Facts of change are occasionally misunderstood when one's own speech is taken as norm. For any individual a specific change may well be immediate; change is adopted at a certain point, and the old pattern is abandoned. For a speech community, however, old patterns persist among many speakers, so that the change is adopted only slowly by the entire community, as illustrated with the examples cited here. The most comprehensive study of change in a community for an extended period of time has been carried out at Charmey, Switzerland. The study provides excellent examples of the position presented here concerning change (see Lehmann 1973b: 163-164).
Given this situation regarding change, no language is completely regular or symmetrical, whether in phonological structure or in the structure of any other component. Yet the lack of symmetry does not nullify the general principles discussed above. These instead are supported by observation of languages over long periods of time, when, as Sapir recognized, the changes may be viewed in accordance with underlying ground-plans, as a drift.
It is useful, however, to distinguish between languages which are in process of change and those which are relatively stable, like Japanese. Since typological conclusions are based on empirical data, generalizations presented above have been ascertained through observation of consistent languages.
When a language is at a stage in change that has affected only some patterns, so that some constructions are VO, others OV, it is said to be inconsistent. The characteristics of inconsistent languages can be best determined for languages with long documentation, such as Indo-European, Afro-Asiatic, and Sino-Tibetan. On the basis of such demonstration we can then analyze languages with only brief periods of documentation, such as the Amerindian languages and the languages of Australia and New Guinea. Positing of general principles for inconsistent languages is now an important goal of typological study, and indeed of general linguistic study.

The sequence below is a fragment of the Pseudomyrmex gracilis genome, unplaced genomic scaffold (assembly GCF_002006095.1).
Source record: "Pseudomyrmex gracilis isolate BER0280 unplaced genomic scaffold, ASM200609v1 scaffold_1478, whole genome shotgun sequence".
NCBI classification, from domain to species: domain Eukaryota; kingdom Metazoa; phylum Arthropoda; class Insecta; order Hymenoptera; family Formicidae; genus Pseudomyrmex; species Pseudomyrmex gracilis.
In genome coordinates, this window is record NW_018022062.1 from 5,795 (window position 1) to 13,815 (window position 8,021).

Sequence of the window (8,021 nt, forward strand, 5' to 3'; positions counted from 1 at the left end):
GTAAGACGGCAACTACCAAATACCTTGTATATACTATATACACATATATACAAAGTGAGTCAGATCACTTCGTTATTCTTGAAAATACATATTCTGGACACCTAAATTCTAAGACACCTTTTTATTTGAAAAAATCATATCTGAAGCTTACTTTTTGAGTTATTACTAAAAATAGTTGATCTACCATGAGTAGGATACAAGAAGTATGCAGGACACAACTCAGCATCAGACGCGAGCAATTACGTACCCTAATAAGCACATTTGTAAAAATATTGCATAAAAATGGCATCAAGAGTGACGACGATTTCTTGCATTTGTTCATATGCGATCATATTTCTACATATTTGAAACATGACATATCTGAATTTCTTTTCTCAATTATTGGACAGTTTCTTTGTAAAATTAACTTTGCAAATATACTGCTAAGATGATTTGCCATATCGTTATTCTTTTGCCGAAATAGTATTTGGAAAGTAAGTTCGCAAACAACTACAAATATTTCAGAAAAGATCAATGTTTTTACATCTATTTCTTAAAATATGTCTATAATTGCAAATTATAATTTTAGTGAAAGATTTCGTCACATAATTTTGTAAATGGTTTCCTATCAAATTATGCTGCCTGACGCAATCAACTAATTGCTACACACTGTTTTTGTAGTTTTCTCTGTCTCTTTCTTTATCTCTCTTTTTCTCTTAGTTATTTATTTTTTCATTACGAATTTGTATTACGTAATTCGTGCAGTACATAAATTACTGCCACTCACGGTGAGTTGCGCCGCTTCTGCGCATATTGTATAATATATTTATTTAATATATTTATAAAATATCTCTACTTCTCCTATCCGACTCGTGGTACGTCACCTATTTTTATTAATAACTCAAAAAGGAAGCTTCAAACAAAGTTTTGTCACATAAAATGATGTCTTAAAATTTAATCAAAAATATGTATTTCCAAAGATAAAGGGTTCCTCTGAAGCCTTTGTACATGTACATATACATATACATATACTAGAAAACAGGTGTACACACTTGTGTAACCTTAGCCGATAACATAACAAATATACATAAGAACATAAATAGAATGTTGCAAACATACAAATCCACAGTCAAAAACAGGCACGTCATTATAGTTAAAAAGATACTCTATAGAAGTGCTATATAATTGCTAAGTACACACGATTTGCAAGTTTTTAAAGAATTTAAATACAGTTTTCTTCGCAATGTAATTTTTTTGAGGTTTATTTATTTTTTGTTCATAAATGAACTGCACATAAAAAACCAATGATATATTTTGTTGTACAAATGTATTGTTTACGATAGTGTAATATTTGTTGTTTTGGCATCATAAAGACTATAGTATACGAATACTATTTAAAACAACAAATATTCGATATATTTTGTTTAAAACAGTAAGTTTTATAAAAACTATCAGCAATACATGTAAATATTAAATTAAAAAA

It is also instructive to examine means of expression that are attested as opposed to theoretically possible means of expression. For expressions widely found in human language as opposed to potential though undocumented patterns lead to important observations for the understanding of language. Widely recorded and undoubtedly universal patterns, like the interrogative and negative, might well be expressed by means of a variety of devices, phonological, syntactic, or semantic. The phonological device of nasalization (indicated by ˜) could, for example, be employed in questions as opposed to statements.
|(3)||*Jõhn sẽẽs Mãrỹ? vs. John sees Mary.|
|(4)||a.||*John sees Mary — this is a question.|
|b.||*This is a question — John sees Mary.|
More such instances of semantic or phonological devices may be uncovered in time; but typically the expressions for questions, and for other verbal qualifiers, are syntactic, whether of arrangement, selection, or intonation. Expression of such modifications of meaning through syntactic devices is a further indication of the central position of syntax in language, and consequently also its central position in typological study. Moreover, even when modifications are brought about by pragmatic and functional aims, or as a result of language change, the principles regulating syntactic structure are remarkably simple and general among languages of different structures. Such properties of language account for the rapid acquisition of language by children, for pidginization, and for the readiness with which languages are translated.
While syntactic structures of languages are governed by pervasive principles, few languages are even approximately consistent. Japanese itself, selected here because of its relative consistency, underwent strong VO influence from Chinese, which is evident in many of its learned compounds and in its reflexive. Its history illustrates how inconsistent patterns can be introduced through diffusion or borrowing. Inconsistencies are also found because some patterns change more readily than others. For fuller understanding of linguistic structures specific inconsistencies must be studied, as well as their reasons and their effects in a given language.